1 of 2
Geert Vanden Wijngaert, Associated Press
A worker holds a fake axe during a national trade union demonstration in Brussels, Thursday Nov. 6, 2014. Tens of thousands of demonstrators are converging on the Belgian capital to protest government policies that will extend the pension age, contain wages and cut into public services.

BRUSSELS — One of Belgium's biggest postwar labor demonstrations brought about 100,000 workers to the capital on Thursday to protest government free-market reforms and austerity measures that they claim undermine Belgium's vaunted welfare state.

For two hours, the demonstrators peacefully marched down the main thoroughfares of central Brussels to protest government policies that will raise the pension age, contain wages and cut into public services. Violence marred the end of the march, with police firing tear gas and the water cannon to break up incidents. No casualties were immediately reported.

"They are hitting the workers, the unemployed. They are not looking for money where it is, I mean, people with a lot of money," said Philippe Dubois, who came from the industrial rust belt of Liege.

The unexpectedly massive march opens a monthlong campaign by the trade unions against the business-friendly governing coalition and is to be capped with a nationwide strike on Dec. 15.

Despite the opening of government-led talks with employers and unions later Thursday, Socialist trade union leader Rudy De Leeuw vowed to continue the protests for weeks on end.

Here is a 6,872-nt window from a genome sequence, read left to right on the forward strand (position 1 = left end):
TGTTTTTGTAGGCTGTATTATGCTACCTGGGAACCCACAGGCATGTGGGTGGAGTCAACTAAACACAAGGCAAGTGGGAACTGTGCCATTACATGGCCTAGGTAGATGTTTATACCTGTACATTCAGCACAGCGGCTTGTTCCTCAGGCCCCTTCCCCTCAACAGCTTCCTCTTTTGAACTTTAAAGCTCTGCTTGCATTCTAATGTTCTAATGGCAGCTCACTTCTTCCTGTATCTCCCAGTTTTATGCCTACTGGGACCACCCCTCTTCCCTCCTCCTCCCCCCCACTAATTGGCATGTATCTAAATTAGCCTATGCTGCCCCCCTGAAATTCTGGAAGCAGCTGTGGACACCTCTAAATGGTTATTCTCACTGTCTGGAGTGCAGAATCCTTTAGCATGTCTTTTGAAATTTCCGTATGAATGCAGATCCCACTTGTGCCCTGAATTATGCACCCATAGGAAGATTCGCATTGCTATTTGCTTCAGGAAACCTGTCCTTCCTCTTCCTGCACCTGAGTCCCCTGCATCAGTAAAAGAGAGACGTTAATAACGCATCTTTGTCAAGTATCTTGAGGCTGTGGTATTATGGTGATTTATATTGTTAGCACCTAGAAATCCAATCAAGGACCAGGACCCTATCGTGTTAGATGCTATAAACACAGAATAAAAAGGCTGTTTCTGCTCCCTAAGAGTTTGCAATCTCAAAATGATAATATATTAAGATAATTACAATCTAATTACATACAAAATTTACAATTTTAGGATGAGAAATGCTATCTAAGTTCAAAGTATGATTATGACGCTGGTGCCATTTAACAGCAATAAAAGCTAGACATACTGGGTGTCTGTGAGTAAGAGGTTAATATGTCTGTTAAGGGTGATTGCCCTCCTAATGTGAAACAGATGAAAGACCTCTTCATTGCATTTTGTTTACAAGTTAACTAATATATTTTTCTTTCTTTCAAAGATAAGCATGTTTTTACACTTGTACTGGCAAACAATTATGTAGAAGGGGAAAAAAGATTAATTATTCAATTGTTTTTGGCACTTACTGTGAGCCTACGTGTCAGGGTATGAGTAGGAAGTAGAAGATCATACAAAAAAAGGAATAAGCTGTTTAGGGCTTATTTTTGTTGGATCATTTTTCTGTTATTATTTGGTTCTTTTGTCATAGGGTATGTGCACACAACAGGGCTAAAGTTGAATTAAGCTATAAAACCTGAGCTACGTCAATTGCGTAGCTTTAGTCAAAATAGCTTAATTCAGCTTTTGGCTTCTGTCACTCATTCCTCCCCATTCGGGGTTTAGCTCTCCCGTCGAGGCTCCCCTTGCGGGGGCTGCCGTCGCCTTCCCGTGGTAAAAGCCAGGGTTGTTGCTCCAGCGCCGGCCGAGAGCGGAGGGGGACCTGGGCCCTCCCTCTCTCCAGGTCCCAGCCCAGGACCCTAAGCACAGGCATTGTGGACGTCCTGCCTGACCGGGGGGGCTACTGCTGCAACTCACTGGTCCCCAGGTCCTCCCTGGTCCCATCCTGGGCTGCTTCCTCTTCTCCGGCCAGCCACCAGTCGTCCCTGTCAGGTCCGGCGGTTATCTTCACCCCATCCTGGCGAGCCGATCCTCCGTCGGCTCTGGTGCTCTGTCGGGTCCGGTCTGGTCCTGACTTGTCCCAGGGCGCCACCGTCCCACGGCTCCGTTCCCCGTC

Belgium has a long postwar tradition of collective bargaining between employers and workers, and successive coalition governments representing a full scale of public opinion often have been able to contain social disagreements. But the current coalition, made up of three pro-business parties and the centrist Christian Democrats, is the first in decades that has been able to set such a clear free-market agenda.

The government says it has been forced to push through stringent austerity measures to keep the budget deficit within European Union constraints and insists that businesses need more lenient tax policies to become more competitive in the global market.

The trade unions object to government policies that promise to raise the pension age from 65 to 67, freeze the automatic link between wages and inflation, and cut public services in a way that would affect the entire population.

Raf Casert can be followed on Twitter at http://www.twitter.com/rcasert